I had just emerged from the office of the international network of journalists, Reporters Without Borders, on Berlin’s Friedrichstraße. While walking to the Metro station, I passed a group of middle-aged men who could be of West Asian origin. They were talking to a blond young man.
“But where exactly do you want to go?” the latter was asking them solicitously when I passed. He was trying to help them, it appeared. To try and communicate, he spoke to them in perfect English; they, apparently, did not know German. Nor, it turned out, were they fluent in English. They did not seem to follow him, and their responses were somewhat impatient. “We go Berlin Wall,” one of them said, a little loudly, as if to a backward child who really should have got it by now.
“Yes,” the blond young man replied gently, “But the Berlin Wall was all round the city. Where exactly would you like to go?” He then realised that they wanted to see what remains of the gate that used to be popularly known in the West as ‘Checkpoint Charlie.’ It was just a little farther up that road. He explained the way patiently.
Over the past few years, I have always found young ‘White German’ Berliners helpful if asked for directions. Generally, though, they would be quick and efficient about it. Although they would help politely, they appeared eager to get on with what they had been doing — including putting earphones back into their ears!
This summer, there appears to be an added niceness.
Not only do young people help when asked, they occasionally volunteer help. More remarkable, they sometimes meet one’s eye and smile while passing on the street. Even older persons sometimes seem willing to help or say ‘Hallo’ to a passing ‘Black’ person.
Not all, to be sure.
There are those who might purse their lips or look away darkly, but that sort of behaviour could have to do with having a bad day, totally unrelated to the presence of a ‘Black’ person. And, of course, there were always those who looked unhappy to see an outsider. One wonders about the extent to which this apparent trend towards an overall welcoming attitude may be related to the influx of ‘refugees.’ The migration of more than a million refugees to Germany, mainly during a six-month period which lasted until about February this year, is certainly the most politically and socially salient issue in the country. It dominated the media for months. It has been high in people’s minds.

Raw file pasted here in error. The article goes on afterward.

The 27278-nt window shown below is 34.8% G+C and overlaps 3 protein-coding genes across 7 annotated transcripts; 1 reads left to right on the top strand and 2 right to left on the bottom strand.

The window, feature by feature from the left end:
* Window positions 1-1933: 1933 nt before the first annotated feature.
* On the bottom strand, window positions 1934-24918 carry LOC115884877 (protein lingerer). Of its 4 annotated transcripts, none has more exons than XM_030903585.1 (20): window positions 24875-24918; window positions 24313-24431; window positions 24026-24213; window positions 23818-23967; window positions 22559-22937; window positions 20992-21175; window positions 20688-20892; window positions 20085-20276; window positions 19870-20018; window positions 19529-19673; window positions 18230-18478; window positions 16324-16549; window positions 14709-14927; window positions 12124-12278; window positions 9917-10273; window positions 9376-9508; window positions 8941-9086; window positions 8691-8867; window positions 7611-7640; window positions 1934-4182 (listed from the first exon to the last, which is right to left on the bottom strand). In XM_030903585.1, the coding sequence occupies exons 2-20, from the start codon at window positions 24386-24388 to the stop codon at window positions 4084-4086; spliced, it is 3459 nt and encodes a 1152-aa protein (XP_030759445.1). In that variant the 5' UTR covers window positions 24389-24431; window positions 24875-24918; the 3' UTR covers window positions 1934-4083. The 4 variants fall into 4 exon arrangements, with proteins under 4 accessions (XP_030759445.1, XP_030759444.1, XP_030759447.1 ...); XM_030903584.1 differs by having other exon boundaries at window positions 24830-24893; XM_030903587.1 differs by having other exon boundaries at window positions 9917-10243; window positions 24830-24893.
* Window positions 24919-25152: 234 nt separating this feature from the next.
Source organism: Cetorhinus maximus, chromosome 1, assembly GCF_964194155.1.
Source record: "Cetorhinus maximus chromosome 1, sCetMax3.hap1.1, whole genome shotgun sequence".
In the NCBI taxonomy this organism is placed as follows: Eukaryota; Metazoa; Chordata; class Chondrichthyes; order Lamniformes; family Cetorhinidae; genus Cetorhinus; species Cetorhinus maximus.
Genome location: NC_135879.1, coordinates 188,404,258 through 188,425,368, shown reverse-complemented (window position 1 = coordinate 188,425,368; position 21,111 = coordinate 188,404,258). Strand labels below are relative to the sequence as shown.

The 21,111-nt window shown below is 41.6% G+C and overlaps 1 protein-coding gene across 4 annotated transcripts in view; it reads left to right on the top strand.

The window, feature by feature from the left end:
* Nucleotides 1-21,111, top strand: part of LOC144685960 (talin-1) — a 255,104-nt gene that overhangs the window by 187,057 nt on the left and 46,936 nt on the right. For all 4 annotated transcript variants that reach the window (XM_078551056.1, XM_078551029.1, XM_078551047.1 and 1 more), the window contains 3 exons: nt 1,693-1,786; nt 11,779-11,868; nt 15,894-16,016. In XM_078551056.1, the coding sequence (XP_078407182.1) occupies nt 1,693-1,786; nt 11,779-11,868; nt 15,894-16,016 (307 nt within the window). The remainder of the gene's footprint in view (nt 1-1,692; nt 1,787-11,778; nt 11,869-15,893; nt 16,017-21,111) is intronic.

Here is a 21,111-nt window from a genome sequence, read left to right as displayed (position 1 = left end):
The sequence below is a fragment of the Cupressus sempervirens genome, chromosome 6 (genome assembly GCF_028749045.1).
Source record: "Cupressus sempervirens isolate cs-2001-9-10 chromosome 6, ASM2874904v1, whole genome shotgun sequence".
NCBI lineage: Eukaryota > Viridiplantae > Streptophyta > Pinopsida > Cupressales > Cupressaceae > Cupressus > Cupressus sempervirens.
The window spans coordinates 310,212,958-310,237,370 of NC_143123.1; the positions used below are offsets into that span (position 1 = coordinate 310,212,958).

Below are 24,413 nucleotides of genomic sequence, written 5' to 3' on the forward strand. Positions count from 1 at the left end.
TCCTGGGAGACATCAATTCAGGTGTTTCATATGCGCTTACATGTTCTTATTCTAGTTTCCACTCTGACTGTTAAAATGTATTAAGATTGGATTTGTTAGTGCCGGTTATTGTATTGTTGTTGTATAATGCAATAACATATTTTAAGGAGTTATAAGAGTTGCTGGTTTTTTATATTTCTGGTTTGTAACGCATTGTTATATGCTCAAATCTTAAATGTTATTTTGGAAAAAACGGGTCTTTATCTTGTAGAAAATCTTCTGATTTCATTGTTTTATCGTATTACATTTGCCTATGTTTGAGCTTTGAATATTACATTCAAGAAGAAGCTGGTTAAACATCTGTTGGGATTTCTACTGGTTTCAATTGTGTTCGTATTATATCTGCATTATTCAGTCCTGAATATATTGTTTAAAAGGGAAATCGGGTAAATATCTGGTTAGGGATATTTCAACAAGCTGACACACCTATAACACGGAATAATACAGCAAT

The nationalist (some call it xenophobic) political party, the AfD (Alternative for Germany), has gained ground rapidly. Some surveys now give them the party the support of about 12 percent of the popular vote — mainly concentrated in some pockets of the country. Most analysts attribute these rapid gains to unhappiness about refugees.
However, although 12 percent is huge compared to the AfD’s marginal past, it is still only 12 percent. As significant is the graffiti one passes, criticising it — one wall, for example, was spray-painted: ‘Alternative for Thinking’ (denken, the German word for thinking and for Germany both begin with the letter D).
Chancellor Angela Merkel’s Christian Democratic Union (CDU) dominates the Centre of the political spectrum. Even if AfD grows to become CDU’s main rival, few analysts imagine that it would become as strong as the Social Democratic SPD — although the latter appears to be getting squeezed in the absence of a charismatic leader.
Despite the growth of the AfD — a favourite conversation topic — the majority of Germans seem to be quite happy with their government’s policies regarding refugees over the past year. A large number of Germans seem to think that their country did right to welcome so many refugees, but that they should not take in more. They focus on the logistical problems of absorbing so many, seeming confident that these problems are being sorted out, and that the country will get on quite well — as long as the inflow ceases.
Indeed, the flow has stopped since Macedonia built a wall in the winter, and cracked down on refugees trying to enter Europe. In tandem, Turkey has been taking back refugees stuck in Greece — part of a complex deal which Merkel is said to have worked out.
The mainstream approval of Merkel’s “every Syrian refugee is welcome in Germany” and “we can manage” policies (as well as her deft maneouvres to stop the inflow this year without actually saying ‘stop’) would seem to explain the warmth on the street — the helpfulness, the eye contact, and the smiles.
“I am seeing it — to an extent,” said young Mazen El-Sari, who was born in Berlin to a previous generation of refugees — Palestinians who went there from Lebanon during the 1980s. Mazen is training to be a chartered accountant. His acknowledgement of the trend is significant, for the 24-year old strongly asserts his Arab identity and has in the past had reservations about mainstream German behaviour towards migrants.
Most Germans are cautious, even if they do acknowledge such a trend, but that caution itself signals sensitivity and introspection. There can be little doubt, however, that the overall response to what has been called the ‘refugee crisis’ has been far more welcoming in Germany than in most of the countries that border it.